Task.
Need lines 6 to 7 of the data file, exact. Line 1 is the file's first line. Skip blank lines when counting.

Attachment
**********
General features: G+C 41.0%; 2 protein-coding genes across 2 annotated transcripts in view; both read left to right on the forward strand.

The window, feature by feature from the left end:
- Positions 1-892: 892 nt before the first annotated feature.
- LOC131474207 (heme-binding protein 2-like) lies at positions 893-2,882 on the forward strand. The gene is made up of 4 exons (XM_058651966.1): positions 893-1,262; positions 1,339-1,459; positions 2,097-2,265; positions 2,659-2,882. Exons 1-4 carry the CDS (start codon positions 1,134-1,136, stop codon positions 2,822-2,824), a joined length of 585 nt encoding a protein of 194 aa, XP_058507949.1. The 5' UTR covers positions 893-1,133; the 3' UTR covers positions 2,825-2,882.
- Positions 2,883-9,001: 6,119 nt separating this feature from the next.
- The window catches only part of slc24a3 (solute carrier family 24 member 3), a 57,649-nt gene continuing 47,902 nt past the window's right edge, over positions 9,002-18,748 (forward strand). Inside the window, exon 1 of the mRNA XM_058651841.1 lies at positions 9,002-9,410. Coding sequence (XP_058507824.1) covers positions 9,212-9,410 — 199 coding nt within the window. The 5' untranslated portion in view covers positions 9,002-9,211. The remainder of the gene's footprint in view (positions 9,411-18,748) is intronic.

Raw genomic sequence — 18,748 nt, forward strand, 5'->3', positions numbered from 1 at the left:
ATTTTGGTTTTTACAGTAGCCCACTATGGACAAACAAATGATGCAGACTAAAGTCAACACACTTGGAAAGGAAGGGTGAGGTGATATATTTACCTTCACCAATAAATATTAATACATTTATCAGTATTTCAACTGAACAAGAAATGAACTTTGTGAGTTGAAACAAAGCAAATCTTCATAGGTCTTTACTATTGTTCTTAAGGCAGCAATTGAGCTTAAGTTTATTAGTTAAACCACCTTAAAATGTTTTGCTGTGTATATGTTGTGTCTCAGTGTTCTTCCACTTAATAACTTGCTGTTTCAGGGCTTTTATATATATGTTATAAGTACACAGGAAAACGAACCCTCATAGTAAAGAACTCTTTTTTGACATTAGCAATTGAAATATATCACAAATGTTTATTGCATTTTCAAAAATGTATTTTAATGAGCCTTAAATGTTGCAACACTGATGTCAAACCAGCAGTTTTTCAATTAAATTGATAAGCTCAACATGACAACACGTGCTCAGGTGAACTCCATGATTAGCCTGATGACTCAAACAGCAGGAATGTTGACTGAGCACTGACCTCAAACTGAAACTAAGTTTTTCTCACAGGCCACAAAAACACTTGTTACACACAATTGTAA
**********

- The window catches only part of slc24a3 (solute carrier family 24 member 3), a 57,649-nt gene continuing 47,902 nt past the window's right edge, over positions 9,002-18,748 (forward strand). Inside the window, exon 1 of the mRNA XM_058651841.1 lies at positions 9,002-9,410. Coding sequence (XP_058507824.1) covers positions 9,212-9,410 — 199 coding nt within the window. The 5' untranslated portion in view covers positions 9,002-9,211. The remainder of the gene's footprint in view (positions 9,411-18,748) is intronic.

Raw genomic sequence — 18,748 nt, forward strand, 5'->3', positions numbered from 1 at the left: